Yoshua Bengio (computer science, 1991, McGill U; post-docs at MIT and Bell Labs, computer science professor at U. Montréal since 1993), he authored three books, over 300 publications (h-index over 100), mostly in deep learning, holds a Canada Research Chair in Statistical Learning Algorithms, is Officer of the Order of Canada, recipient of the Marie-Victorin Quebec Prize 2017, he is a CIFAR Senior Fellow and co-directs its Learning in Machines and Brains program. He heads the Montreal Institute for Learning Algorithms (MILA), currently the largest academic research group on deep learning. On the NIPS foundation board (previously program chair and general chair), he co-created the ICLR conference. His goal is to uncover the principles of intelligence centered on learning, as well as contribute to the development of AI for the benefit of all.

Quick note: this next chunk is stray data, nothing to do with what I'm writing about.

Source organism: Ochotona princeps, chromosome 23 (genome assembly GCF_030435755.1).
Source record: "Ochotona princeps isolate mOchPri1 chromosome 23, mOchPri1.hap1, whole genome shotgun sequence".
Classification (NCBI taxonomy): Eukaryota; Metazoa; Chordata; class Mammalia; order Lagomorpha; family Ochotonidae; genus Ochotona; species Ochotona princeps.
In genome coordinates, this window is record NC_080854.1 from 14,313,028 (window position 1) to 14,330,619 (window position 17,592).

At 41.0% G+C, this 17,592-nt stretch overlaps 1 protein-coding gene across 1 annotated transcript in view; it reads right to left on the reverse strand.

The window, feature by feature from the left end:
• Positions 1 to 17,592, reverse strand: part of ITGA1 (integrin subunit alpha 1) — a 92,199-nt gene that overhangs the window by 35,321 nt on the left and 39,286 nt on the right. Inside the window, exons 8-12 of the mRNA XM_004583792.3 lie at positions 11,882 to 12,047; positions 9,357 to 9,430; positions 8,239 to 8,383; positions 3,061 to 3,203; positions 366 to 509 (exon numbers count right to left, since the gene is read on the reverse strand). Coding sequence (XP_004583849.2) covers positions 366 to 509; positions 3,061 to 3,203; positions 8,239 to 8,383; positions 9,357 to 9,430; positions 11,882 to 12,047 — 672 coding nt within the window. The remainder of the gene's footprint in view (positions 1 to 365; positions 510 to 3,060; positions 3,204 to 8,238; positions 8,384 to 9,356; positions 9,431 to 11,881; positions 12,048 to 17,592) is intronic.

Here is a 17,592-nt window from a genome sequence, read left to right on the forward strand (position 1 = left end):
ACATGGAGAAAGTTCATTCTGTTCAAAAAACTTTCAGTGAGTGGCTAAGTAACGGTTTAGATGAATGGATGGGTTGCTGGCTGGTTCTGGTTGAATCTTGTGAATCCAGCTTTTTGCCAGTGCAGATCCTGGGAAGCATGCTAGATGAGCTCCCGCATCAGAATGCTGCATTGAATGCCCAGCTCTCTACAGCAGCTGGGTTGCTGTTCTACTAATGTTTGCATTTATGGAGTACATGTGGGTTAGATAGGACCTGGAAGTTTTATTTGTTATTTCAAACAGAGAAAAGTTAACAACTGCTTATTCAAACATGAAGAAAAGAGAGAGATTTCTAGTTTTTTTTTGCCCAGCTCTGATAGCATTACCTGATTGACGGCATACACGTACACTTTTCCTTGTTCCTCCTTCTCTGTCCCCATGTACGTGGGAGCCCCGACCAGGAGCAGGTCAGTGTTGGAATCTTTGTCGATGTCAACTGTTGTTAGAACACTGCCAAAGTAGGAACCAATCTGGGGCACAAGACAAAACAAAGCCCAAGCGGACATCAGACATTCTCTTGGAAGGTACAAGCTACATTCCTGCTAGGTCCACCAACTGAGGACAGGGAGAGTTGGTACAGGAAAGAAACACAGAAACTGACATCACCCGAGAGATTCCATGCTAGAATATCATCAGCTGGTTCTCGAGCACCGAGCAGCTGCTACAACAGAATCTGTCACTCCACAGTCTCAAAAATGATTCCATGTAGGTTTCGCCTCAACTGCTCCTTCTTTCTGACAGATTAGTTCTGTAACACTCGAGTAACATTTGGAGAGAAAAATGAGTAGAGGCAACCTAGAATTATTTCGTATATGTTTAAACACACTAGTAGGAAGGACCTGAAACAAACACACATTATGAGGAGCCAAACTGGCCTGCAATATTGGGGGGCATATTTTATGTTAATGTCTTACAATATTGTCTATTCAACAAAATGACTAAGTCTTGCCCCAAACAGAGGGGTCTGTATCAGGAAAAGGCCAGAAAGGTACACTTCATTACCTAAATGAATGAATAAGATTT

Deep learning has arisen around 2006 as a renewal of neural networks research allowing such models to have more layers. It is leading the charge of a renewal of AI both inside and outside academia, with billions of dollars being invested and expected fallouts in the trillions by 2030. Theoretical investigations have shown that functions obtained as deep compositions of simpler functions (which includes both deep and recurrent nets) can express highly varying functions (with many ups and downs and different input regions that can be distinguished) much more efficiently (with fewer parameters) than otherwise. Empirical work in a variety of applications has demonstrated that, when well trained, such deep architectures can be highly successful, remarkably breaking through previous state-of-the-art in many areas, including speech recognition, object recognition, playing games, language models, machine translation and transfer learning. In terms of social impact, the most interesting applications probably are in the medical domain, starting with medical image analysis but expanding to many other areas. Finally, we summarize some of the recent work aimed at bridging the remaining gap between deep learning and neuroscience, including approaches to implement functional equivalents to backpropagation in a more biologically plausible way, as well as ongoing work connecting language, cognition, reinforcement learning and the learning of abstract representations.